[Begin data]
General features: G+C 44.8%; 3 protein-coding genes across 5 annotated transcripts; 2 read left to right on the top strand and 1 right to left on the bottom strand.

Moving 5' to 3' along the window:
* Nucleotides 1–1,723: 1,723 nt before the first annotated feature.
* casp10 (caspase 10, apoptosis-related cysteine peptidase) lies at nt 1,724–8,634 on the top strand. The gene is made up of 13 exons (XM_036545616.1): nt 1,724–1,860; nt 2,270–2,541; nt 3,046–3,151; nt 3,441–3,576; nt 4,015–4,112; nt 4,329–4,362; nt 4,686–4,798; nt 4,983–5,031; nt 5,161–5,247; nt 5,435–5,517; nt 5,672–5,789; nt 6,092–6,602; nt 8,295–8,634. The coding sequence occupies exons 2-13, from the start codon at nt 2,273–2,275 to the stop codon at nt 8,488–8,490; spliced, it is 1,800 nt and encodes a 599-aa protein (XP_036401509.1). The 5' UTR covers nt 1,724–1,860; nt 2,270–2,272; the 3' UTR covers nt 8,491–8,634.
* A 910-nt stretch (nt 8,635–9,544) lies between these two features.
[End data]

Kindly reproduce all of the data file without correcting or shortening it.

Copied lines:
General features: G+C 44.8%; 3 protein-coding genes across 5 annotated transcripts; 2 read left to right on the top strand and 1 right to left on the bottom strand.

Moving 5' to 3' along the window:
* Nucleotides 1–1,723: 1,723 nt before the first annotated feature.
* casp10 (caspase 10, apoptosis-related cysteine peptidase) lies at nt 1,724–8,634 on the top strand. The gene is made up of 13 exons (XM_036545616.1): nt 1,724–1,860; nt 2,270–2,541; nt 3,046–3,151; nt 3,441–3,576; nt 4,015–4,112; nt 4,329–4,362; nt 4,686–4,798; nt 4,983–5,031; nt 5,161–5,247; nt 5,435–5,517; nt 5,672–5,789; nt 6,092–6,602; nt 8,295–8,634. The coding sequence occupies exons 2-13, from the start codon at nt 2,273–2,275 to the stop codon at nt 8,488–8,490; spliced, it is 1,800 nt and encodes a 599-aa protein (XP_036401509.1). The 5' UTR covers nt 1,724–1,860; nt 2,270–2,272; the 3' UTR covers nt 8,491–8,634.
* A 910-nt stretch (nt 8,635–9,544) lies between these two features.